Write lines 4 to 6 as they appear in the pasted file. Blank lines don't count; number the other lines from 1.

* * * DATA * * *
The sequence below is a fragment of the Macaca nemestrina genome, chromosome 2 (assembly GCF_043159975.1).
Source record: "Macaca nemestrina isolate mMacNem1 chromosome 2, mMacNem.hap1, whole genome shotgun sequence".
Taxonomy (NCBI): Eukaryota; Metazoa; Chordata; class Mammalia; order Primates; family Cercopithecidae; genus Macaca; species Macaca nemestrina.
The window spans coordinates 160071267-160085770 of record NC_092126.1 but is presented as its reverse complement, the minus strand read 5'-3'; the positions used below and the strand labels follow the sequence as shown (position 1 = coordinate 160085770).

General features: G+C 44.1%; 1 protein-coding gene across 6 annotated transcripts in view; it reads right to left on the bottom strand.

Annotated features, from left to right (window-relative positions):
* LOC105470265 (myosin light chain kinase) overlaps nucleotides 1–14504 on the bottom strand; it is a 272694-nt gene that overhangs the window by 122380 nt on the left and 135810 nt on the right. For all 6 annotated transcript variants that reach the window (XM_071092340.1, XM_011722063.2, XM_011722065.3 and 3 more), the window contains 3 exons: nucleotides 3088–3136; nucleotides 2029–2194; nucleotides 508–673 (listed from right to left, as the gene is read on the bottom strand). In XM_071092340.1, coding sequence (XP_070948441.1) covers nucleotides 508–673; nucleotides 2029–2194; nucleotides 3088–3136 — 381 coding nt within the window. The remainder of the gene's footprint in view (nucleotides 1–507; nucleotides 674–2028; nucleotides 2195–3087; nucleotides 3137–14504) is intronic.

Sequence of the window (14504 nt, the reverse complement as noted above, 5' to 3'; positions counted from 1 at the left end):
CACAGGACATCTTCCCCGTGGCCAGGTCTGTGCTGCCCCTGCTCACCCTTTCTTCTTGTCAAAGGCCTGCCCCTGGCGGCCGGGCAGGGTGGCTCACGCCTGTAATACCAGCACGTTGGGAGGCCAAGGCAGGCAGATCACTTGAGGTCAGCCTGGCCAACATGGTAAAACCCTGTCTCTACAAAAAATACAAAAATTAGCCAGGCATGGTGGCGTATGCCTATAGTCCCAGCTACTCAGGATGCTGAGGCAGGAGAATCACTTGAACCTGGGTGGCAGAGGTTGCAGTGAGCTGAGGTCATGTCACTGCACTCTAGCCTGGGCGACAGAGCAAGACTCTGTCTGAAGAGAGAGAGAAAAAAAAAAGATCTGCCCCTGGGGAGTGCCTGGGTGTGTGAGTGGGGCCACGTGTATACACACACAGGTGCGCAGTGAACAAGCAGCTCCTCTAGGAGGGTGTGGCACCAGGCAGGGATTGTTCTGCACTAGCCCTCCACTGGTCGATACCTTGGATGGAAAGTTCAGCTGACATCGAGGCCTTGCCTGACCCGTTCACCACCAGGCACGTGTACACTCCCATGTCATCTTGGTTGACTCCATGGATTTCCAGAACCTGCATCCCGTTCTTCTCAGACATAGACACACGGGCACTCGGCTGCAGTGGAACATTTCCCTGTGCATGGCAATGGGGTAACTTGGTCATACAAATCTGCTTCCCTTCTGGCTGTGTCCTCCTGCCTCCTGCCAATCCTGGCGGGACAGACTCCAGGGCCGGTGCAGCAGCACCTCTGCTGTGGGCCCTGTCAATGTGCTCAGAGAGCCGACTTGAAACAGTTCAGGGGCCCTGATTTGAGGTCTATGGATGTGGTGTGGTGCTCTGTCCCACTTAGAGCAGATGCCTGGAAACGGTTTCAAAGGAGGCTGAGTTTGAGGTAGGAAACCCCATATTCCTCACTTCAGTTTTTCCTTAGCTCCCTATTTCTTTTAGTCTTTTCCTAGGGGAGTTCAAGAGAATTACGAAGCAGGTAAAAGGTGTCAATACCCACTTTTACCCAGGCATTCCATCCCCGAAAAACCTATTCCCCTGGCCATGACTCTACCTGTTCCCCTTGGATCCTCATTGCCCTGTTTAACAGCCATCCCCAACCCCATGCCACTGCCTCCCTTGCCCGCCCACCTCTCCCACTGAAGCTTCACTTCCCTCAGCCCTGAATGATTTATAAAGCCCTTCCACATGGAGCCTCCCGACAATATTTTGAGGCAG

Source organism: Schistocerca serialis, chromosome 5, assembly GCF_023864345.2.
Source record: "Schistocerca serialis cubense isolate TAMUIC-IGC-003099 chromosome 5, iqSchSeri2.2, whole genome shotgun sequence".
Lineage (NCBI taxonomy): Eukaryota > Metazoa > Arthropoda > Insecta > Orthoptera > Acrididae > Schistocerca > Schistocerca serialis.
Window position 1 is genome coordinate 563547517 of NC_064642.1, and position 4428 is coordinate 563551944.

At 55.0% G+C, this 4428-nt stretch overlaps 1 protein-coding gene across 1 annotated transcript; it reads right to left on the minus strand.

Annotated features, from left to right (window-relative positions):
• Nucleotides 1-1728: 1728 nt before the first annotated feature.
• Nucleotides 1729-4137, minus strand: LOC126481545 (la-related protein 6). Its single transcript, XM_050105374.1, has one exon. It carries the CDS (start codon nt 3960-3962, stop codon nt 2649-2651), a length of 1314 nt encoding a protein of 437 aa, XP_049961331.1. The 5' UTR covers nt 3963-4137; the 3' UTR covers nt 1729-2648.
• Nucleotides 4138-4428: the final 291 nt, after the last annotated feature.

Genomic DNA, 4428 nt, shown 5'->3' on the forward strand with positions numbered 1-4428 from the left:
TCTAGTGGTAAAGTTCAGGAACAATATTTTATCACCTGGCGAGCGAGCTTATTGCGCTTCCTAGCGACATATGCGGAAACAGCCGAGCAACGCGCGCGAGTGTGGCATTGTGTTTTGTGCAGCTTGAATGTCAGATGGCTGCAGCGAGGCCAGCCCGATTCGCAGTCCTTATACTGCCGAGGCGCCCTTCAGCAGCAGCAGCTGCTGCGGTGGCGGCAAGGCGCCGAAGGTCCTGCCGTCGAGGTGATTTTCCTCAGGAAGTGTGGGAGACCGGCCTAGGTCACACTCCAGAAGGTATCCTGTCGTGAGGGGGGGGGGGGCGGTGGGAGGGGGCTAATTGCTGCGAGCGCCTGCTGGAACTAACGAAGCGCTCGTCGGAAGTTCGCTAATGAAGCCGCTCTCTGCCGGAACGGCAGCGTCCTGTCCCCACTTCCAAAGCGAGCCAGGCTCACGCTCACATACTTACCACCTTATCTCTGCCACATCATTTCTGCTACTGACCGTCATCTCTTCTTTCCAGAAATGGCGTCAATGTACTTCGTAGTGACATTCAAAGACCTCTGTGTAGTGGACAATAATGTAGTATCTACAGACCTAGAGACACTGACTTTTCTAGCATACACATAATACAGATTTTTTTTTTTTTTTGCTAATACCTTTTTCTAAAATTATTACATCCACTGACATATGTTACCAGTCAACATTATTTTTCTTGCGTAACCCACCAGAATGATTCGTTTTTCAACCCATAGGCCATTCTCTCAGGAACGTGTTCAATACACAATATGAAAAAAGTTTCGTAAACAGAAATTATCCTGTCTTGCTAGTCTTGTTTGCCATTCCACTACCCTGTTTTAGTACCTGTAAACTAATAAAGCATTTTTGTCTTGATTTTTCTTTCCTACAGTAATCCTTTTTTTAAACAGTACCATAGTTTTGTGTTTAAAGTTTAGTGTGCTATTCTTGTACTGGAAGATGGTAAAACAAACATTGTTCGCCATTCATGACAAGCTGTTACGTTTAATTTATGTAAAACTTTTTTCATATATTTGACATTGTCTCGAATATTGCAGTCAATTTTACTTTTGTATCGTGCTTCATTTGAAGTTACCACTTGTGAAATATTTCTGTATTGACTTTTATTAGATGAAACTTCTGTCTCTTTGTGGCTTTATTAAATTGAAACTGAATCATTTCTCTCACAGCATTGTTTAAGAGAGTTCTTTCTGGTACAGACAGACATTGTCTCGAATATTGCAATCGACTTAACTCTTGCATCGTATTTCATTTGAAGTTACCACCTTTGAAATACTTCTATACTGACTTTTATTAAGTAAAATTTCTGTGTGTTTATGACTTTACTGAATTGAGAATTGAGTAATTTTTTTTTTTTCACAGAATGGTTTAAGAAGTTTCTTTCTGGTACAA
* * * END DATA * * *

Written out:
The window spans coordinates 160071267-160085770 of record NC_092126.1 but is presented as its reverse complement, the minus strand read 5'-3'; the positions used below and the strand labels follow the sequence as shown (position 1 = coordinate 160085770).

General features: G+C 44.1%; 1 protein-coding gene across 6 annotated transcripts in view; it reads right to left on the bottom strand.

Annotated features, from left to right (window-relative positions):